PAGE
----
Students were evacuated from Stonewall Middle School in the Manassas area Monday morning because of a leak from a gas pipe at the back of the school, Battalion Chief C. Hadden Culp, Prince William Department of Fire and Rescue spokesman said.
Four homes behind the Lomond Drive school were also evacuated, although no one was hurt, school and safety officials said.
The building was evacuated for about two hours.
A substitute teacher hit the gas meter — located behind the school — while parking her car about 8:30 a.m., Tim Nelson, Prince William County School heat shop foreman said.
Without time to grab coats or keys, about 938 students, 100 teachers, and various staff members were evacuated onto the school’s soccer field, Principal Anne Case said.
The building’s electricity and heating systems were shut off in order to prevent any further flow; gas company officials did so within 37 minutes of the leak, Culp said.
Once everyone was out of the building, school officials announced on bull horns what had happened, Case said.
The students were moved from the soccer field to the football field because of the heavy smell of gas that reached them as they were waiting outside, said Brittney Dore, 13. They were moved farther back after that.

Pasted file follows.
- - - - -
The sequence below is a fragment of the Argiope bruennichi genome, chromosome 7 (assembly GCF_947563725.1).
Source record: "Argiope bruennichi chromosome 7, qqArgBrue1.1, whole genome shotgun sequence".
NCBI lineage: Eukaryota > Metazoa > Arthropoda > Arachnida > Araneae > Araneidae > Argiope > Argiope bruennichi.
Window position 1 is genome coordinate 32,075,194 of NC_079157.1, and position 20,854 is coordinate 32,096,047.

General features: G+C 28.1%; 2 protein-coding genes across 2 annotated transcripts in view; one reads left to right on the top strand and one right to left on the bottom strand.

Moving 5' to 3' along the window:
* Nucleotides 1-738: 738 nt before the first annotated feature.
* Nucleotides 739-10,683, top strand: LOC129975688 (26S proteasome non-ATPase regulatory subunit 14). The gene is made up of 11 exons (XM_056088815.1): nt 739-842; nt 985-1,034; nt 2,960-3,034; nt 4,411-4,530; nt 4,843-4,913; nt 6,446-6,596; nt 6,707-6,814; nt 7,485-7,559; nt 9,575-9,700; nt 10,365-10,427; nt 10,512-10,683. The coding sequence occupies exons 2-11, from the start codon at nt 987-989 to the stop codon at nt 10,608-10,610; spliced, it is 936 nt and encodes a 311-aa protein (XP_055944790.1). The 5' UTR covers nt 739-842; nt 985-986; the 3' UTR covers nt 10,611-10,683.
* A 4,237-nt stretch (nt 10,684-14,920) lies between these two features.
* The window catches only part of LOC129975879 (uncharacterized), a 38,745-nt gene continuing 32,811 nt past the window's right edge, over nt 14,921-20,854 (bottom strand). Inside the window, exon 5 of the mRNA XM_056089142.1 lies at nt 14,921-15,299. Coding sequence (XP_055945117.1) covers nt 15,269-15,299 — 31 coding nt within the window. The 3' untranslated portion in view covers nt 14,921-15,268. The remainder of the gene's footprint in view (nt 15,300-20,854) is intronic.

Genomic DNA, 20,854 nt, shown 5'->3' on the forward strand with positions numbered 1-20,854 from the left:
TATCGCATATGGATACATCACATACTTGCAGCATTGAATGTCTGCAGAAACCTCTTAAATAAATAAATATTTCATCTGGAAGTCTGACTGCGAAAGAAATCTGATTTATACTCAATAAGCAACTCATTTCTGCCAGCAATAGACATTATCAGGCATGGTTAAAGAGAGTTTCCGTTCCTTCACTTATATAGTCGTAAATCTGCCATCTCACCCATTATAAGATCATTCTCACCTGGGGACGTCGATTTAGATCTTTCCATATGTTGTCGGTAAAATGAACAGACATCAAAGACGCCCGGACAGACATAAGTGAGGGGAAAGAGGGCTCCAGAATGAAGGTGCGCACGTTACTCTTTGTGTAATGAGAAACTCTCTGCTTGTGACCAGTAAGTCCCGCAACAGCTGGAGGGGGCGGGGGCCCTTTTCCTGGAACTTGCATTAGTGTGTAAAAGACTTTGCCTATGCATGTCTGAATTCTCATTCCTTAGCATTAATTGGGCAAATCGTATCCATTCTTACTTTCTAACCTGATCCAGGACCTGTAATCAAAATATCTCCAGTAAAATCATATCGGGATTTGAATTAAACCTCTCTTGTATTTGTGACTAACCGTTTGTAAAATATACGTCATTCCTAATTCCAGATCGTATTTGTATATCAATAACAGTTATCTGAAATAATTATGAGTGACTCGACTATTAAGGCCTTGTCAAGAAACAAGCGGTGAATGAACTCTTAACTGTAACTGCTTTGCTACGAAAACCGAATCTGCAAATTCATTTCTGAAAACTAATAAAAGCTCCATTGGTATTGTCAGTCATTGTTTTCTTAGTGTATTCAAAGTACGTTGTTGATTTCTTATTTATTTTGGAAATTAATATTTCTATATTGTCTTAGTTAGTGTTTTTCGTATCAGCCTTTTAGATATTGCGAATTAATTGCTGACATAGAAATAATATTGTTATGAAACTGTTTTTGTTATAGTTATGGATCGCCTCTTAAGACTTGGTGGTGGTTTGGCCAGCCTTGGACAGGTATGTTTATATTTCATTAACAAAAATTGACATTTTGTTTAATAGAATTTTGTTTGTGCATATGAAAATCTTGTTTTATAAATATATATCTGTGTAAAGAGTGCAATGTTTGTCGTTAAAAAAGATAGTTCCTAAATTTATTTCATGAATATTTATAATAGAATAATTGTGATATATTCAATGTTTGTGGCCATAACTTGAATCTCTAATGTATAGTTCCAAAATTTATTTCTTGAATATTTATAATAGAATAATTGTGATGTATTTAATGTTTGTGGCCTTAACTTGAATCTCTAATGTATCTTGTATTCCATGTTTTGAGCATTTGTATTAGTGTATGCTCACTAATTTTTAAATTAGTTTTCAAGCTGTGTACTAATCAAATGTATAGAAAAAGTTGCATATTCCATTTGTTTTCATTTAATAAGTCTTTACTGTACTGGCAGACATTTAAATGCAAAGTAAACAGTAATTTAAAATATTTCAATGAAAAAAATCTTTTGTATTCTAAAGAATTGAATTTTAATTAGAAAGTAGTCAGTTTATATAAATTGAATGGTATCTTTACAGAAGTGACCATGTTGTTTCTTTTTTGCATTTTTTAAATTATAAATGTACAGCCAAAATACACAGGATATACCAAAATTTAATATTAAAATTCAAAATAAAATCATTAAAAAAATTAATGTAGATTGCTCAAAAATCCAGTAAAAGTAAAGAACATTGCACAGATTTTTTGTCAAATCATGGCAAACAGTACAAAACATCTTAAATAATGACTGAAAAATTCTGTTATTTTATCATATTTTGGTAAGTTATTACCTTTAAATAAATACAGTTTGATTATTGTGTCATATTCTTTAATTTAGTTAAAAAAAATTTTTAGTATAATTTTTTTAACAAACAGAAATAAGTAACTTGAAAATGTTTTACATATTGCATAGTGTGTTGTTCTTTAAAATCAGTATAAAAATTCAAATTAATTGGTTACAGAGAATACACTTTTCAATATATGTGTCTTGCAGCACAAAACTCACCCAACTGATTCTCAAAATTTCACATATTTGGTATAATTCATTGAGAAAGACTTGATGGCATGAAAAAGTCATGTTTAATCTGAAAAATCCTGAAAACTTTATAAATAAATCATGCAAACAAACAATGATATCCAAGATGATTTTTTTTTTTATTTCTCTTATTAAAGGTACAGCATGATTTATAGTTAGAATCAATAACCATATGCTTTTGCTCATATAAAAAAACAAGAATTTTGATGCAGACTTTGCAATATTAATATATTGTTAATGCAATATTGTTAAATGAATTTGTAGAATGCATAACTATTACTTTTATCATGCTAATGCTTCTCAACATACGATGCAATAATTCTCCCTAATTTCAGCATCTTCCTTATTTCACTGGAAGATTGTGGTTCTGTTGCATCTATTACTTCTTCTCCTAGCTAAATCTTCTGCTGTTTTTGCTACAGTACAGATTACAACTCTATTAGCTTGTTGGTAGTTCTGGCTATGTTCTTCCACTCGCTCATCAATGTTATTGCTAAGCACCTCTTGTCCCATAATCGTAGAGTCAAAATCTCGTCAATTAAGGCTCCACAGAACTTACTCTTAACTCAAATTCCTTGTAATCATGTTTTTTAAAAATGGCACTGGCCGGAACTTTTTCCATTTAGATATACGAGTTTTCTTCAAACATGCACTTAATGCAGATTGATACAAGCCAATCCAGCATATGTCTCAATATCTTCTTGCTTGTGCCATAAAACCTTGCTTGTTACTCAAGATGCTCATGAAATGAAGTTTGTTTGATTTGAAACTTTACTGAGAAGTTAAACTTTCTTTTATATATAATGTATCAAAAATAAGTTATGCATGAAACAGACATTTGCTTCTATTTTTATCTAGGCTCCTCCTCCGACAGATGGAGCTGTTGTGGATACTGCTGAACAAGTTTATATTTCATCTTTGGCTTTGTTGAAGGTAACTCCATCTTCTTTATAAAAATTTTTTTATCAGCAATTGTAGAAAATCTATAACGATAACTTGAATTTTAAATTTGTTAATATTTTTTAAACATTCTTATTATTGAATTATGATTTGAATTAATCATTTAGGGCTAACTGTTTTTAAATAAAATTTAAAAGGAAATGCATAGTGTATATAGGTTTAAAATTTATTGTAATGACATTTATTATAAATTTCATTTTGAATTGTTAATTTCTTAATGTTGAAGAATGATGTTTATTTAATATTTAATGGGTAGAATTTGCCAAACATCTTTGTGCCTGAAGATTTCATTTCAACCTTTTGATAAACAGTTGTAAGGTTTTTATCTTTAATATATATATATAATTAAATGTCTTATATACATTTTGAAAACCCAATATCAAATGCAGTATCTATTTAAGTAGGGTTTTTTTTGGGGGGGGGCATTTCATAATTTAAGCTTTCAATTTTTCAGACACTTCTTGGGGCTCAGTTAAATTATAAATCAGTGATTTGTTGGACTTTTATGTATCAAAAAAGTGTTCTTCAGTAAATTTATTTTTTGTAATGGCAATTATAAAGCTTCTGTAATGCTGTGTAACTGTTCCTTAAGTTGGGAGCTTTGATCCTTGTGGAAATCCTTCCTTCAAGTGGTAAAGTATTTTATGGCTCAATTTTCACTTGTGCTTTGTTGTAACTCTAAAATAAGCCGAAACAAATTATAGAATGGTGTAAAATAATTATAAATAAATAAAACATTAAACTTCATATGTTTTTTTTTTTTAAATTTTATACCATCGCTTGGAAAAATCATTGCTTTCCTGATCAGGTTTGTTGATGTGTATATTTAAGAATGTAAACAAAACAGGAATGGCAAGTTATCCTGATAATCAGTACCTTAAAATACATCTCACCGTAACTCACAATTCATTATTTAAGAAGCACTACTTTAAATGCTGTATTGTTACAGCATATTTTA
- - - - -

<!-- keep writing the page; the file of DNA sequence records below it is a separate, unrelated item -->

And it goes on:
“We could start to smell it when we were up there,” Dore said.
“The important thing was getting students out of harm’s way that was the first thing we did,” said Steve Stepanick, Stonewall security specialist.
School buses picked up students, who were advised to go to a safe place if they knew of one. If they didn’t, they remained at the school until arrangements for pick-up could be made with parents, Case said.
Assistant Principal John Miller was one of the first to see and smell the leak. “You could hear it from anywhere. I didn’t smell [the gas] at first. Then, all the sudden, you could smell it,” Miller said.
“You could smell [the gas], but it was not that bad,” said Kassie Maggar, 12.
Four students remained at the school by 11 a.m.; two students are new to the school and had not filled out emergency card information, Case said.
When the fire alarm initially went off, students thought they were experiencing a routine fire drill; they have one per month, said Brittany Brown, 13.
Once school officials were allowed back into the building, a phone message was sent to students’ home and parents’ work numbers notifying them of what happened, Case said. “We have our procedures and we followed them.”
When the students were told that they were being sent home, a roar erupted over the crowd.
“People were going crazy,” said Mike Johnson, 15.
School officials set up boundaries for students who walk home so that they would not walk within the area of the gas, said John Maggar, 13.